Anti-bullying initiatives have been around for as long as bullying has, yet it still remains a globally pervasive issue. So, why do children bully?
More often than not, children who participate in bullying behaviours are experiencing issues in their own lives. According to the Australian Institute of Family Studies, “bullying arises from the complexity of children’s relationships with family members, peers, and the school community and culture. Families, especially, play an important role in bullying behaviours”.
A lot of factors can contribute to a child’s tendency to act aggressively toward others (e.g. mood or behavioural disorders and personal provocation) but violence is typically a learned behaviour. In particular, young children who make violent threats or use coarse and abusive language are likely to have heard this language being used by a person of influence in their life.
Key Statistics On Bullying
160,000 children miss school each day due to bullying
Children who bully other children tend to have a wide range of conduct problems and show high levels of depressive, aggressive and delinquent behaviour
Children who bully increase their risk of developing depression later in life by 30%
Bullying behaviour is not always the same as mean behaviour; in order to be considered bullying, the behaviour has to be repeated and intentionally harmful in nature
Some children participate in bullying as a self-preservation tactic, whereby it is easier to join forces with a known bully than it is to oppose them
Bullying is widely considered to be a systematic abuse of power
Research suggests that between 10 – 20% of students will be a cyberbully at some point
Most young people who bully others have been bullied themselves
“While some conceptualise bullying as a continuum of behaviours, others suggest that children who bully can be grouped by their level of involvement:
Ringleaders: Organising a group of bullies and initiating the bullying
Followers: Who join in the bullying once it is started
Reinforcers: Who do not actively join in, but reinforce more passively by watching and laughing or encouraging the bullying.”
Why Do Children Bully Other Children Online?
In the context of cyberbullying, things become a little more complex. In part, this is because cyberbullying takes so many different forms, but it’s also partly because cyberbullying is less confrontational than conventional, face to face bullying. While physical aggression is usually symptomatic of learned violence or behavioural problems, cyberbullying can extend to more inadvertent behaviours such as excluding someone from a group chat, or liking/sharing an embarrassing image of someone on social media simply to humiliate them. While sometimes these things are done deliberately and with the willful intent to cause harm, there are also times when it is not – such as when a joke gets out of hand, or when a person’s tone or meaning is misconstrued. Therefore, perpetrators of cyberbullying may not necessarily possess traditional bullying characteristics or motivations, and may simply act opportunistically.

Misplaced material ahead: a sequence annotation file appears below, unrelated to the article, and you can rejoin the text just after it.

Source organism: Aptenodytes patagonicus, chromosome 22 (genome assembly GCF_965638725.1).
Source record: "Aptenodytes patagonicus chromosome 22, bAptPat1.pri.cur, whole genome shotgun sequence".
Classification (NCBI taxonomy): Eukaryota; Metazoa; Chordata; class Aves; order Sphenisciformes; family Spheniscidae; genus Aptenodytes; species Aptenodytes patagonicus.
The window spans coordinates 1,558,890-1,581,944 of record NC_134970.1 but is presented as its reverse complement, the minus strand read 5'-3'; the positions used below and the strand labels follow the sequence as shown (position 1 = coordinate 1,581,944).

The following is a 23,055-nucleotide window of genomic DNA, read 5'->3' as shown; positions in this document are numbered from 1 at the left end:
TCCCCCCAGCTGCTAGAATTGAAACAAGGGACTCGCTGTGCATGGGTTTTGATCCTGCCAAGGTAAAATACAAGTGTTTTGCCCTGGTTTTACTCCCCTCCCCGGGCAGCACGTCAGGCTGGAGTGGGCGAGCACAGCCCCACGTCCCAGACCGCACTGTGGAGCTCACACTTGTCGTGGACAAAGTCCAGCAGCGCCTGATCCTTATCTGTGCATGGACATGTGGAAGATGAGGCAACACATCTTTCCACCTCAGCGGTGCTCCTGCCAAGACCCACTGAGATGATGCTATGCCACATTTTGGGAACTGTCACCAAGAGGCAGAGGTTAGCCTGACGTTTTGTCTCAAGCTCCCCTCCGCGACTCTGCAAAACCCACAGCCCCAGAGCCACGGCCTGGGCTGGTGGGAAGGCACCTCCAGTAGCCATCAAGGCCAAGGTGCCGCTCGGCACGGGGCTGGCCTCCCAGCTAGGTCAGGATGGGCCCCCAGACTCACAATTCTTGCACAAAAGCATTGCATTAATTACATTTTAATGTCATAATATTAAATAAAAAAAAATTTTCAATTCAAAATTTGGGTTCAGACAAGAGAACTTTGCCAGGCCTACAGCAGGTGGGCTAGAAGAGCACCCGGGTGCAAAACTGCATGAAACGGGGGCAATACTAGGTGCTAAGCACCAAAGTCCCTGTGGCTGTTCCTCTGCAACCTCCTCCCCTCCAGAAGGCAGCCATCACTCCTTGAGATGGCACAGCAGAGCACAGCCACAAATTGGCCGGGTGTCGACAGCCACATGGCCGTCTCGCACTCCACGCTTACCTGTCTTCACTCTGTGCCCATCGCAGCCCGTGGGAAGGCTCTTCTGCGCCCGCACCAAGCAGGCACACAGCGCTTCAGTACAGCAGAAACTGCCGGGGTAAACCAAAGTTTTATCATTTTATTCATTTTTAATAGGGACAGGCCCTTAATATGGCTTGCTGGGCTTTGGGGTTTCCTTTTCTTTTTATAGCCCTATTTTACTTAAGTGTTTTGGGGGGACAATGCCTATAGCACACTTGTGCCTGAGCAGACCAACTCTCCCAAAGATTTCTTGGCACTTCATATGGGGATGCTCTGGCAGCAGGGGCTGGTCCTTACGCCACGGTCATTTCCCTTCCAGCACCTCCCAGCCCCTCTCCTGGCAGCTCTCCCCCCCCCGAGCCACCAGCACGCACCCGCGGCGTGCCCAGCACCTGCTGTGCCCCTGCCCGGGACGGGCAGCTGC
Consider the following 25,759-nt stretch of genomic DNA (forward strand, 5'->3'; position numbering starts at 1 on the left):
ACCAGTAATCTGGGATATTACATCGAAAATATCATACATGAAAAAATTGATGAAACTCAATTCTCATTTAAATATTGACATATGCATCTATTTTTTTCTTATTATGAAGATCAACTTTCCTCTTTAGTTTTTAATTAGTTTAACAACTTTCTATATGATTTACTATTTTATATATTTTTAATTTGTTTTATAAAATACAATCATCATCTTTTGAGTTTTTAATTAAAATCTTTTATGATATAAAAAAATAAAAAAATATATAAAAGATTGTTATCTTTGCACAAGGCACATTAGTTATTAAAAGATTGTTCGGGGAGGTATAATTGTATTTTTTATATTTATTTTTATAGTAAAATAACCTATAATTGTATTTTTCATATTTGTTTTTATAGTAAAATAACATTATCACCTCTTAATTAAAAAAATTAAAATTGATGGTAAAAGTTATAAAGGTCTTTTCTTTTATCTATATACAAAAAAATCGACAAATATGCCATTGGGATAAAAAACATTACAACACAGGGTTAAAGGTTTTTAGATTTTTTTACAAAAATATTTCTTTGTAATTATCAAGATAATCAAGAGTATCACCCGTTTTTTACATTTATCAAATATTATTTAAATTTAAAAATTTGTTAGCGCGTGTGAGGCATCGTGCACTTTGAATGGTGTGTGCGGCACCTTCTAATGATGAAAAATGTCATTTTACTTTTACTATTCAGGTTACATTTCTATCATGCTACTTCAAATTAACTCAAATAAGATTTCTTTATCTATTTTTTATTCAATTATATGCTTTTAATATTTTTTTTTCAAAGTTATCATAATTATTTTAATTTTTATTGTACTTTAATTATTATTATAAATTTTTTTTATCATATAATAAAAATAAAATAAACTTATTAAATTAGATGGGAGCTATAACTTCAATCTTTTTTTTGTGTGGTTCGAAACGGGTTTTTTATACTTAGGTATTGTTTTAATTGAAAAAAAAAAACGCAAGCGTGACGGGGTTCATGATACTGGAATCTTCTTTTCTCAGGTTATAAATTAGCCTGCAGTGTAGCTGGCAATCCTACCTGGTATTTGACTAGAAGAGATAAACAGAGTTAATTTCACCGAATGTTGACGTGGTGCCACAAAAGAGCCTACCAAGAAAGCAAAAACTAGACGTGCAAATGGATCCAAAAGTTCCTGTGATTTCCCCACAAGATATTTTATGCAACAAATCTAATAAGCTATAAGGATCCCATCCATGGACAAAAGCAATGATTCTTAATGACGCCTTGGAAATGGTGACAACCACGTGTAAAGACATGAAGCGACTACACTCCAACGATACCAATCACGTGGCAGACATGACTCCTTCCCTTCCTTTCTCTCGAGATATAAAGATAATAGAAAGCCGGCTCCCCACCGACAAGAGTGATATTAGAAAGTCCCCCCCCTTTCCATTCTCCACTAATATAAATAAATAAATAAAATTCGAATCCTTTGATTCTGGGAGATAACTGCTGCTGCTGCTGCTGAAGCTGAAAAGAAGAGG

Children who bully other children online may very well bully offline as well, but technology and the Internet make it possible for children to act on mean impulses with less risk of being caught. This effectively lowers the stakes for children who might hold a grudge against a peer, or who want to experiment with new language. It can, therefore, take less to provoke a child online than it would in an offline context.
Tips For Parents
Teach your child effective conflict management skills so they can handle disagreements or upsetting situations with their peers diplomatically
Remind your child that, just because they cannot see the person’s face, there is a living breathing human being on the other side of every on-screen interaction
Help your child to develop empathy and resilience
Explain that, even if they aren’t the one who uploaded an embarrassing photo or made a mean status about someone, if they like or share it then they are being a bully by making the situation worse for the victim
1. Jodie Lodge & The Australian Institute of Family Studies, 2014. Children who bully at school. CFCA PAPER NO. 27.
2. Tina Meier, 2016. What kids have to say about bullying and how to end it.
3. University of New Hampshire & Family Development Fact Sheet. Why do some children bully others? Bullies and their victims.